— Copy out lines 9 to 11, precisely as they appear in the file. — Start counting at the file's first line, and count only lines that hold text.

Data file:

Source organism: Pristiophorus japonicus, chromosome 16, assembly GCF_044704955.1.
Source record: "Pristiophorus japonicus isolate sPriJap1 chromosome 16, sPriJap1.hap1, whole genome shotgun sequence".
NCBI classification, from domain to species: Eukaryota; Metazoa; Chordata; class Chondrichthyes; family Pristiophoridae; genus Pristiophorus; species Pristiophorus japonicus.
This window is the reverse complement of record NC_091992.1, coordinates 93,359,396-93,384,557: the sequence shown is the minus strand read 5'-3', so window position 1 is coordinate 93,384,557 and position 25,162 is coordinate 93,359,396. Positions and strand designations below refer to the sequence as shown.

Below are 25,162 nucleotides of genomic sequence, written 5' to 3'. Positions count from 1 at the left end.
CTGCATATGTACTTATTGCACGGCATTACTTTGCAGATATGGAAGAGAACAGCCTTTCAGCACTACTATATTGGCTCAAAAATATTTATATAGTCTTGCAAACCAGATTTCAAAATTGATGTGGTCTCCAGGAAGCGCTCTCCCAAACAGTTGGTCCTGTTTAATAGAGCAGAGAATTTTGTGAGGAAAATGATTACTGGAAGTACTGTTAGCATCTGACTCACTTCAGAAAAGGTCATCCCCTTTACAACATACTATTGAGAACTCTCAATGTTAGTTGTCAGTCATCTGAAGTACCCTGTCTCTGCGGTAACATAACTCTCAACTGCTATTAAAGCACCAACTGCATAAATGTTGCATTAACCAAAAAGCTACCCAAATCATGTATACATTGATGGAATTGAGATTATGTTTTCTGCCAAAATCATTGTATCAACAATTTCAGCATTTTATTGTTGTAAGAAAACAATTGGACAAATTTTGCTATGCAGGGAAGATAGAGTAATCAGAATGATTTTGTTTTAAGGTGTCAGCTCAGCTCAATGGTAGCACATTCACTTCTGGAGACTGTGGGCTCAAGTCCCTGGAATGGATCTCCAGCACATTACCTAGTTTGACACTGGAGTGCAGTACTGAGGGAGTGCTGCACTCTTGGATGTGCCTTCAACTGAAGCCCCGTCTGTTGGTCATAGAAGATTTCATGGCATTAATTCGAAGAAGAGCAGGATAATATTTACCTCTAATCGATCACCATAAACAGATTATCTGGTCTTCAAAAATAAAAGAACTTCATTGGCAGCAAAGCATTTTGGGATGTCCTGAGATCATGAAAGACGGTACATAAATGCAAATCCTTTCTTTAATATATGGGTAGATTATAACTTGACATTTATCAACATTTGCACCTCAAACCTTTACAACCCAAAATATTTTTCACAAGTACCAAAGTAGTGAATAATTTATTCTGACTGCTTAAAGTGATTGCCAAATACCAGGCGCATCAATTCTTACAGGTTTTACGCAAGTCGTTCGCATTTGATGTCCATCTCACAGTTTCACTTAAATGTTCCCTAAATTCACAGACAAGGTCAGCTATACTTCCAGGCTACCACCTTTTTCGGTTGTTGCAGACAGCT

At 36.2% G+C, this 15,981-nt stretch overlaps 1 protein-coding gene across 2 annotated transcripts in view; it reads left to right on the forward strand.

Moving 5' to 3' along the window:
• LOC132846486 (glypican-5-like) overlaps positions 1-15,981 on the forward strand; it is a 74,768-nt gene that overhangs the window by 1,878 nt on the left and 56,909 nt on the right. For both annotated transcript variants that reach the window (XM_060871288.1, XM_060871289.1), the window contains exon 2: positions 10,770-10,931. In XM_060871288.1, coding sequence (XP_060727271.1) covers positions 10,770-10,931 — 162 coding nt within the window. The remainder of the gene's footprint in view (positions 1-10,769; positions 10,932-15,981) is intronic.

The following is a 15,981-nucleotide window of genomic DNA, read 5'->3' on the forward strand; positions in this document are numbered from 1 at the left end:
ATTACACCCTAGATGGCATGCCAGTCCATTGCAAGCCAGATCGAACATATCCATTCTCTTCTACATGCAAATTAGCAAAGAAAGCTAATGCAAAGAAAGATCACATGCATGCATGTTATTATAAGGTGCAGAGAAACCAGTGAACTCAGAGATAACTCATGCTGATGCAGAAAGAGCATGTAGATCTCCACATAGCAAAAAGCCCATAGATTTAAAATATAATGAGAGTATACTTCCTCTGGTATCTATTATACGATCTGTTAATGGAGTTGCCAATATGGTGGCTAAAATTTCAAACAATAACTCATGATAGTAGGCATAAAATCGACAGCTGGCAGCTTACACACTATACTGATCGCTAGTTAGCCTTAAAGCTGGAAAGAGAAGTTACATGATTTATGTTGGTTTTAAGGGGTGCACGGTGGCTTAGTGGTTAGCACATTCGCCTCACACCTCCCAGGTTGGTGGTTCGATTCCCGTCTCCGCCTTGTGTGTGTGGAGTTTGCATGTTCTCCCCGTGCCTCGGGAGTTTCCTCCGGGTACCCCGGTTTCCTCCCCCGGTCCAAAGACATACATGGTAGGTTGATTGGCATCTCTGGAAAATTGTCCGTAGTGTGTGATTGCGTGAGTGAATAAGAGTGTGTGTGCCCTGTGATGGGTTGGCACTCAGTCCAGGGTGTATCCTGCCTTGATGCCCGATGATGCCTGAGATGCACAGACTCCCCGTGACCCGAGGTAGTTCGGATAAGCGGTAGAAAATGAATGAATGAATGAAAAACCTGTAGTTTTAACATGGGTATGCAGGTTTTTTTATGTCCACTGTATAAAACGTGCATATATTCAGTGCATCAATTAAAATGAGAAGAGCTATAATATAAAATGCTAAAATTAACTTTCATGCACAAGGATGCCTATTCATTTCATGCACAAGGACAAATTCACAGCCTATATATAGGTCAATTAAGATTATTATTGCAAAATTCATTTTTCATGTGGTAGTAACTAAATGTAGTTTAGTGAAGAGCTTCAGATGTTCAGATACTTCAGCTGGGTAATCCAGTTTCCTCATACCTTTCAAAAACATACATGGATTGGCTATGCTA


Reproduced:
• LOC132846486 (glypican-5-like) overlaps positions 1-15,981 on the forward strand; it is a 74,768-nt gene that overhangs the window by 1,878 nt on the left and 56,909 nt on the right. For both annotated transcript variants that reach the window (XM_060871288.1, XM_060871289.1), the window contains exon 2: positions 10,770-10,931. In XM_060871288.1, coding sequence (XP_060727271.1) covers positions 10,770-10,931 — 162 coding nt within the window. The remainder of the gene's footprint in view (positions 1-10,769; positions 10,932-15,981) is intronic.

The following is a 15,981-nucleotide window of genomic DNA, read 5'->3' on the forward strand; positions in this document are numbered from 1 at the left end:
ATTACACCCTAGATGGCATGCCAGTCCATTGCAAGCCAGATCGAACATATCCATTCTCTTCTACATGCAAATTAGCAAAGAAAGCTAATGCAAAGAAAGATCACATGCATGCATGTTATTATAAGGTGCAGAGAAACCAGTGAACTCAGAGATAACTCATGCTGATGCAGAAAGAGCATGTAGATCTCCACATAGCAAAAAGCCCATAGATTTAAAATATAATGAGAGTATACTTCCTCTGGTATCTATTATACGATCTGTTAATGGAGTTGCCAATATGGTGGCTAAAATTTCAAACAATAACTCATGATAGTAGGCATAAAATCGACAGCTGGCAGCTTACACACTATACTGATCGCTAGTTAGCCTTAAAGCTGGAAAGAGAAGTTACATGATTTATGTTGGTTTTAAGGGGTGCACGGTGGCTTAGTGGTTAGCACATTCGCCTCACACCTCCCAGGTTGGTGGTTCGATTCCCGTCTCCGCCTTGTGTGTGTGGAGTTTGCATGTTCTCCCCGTGCCTCGGGAGTTTCCTCCGGGTACCCCGGTTTCCTCCCCCGGTCCAAAGACATACATGGTAGGTTGATTGGCATCTCTGGAAAATTGTCCGTAGTGTGTGATTGCGTGAGTGAATAAGAGTGTGTGTGCCCTGTGATGGGTTGGCACTCAGTCCAGGGTGTATCCTGCCTTGATGCCCGATGATGCCTGAGATGCACAGACTCCCCGTGACCCGAGGTAGTTCGGATAAGCGGTAGAAAATGAATGAATGAATGAAAAACCTGTAGTTTTAACATGGGTATGCAGGTTTTTTTATGTCCACTGTATAAAACGTGCATATATTCAGTGCATCAATTAAAATGAGAAGAGCTATAATATAAAATGCTAAAATTAACTTTCATGCACAAGGATGCCTATTCATTTCATGCACAAGGACAAATTCACAGCCTATATATAGGTCAATTAAGATTATTATTGCAAAATTCATTTTTCATGTGGTAGTAACTAAATGTAGTTTAGTGAAGAGCTTCAGATGTTCAGATACTTCAGCTGGGTAATCCAGTTTCCTCATACCTTTCAAAAACATACATGGATTGGCTATGCTA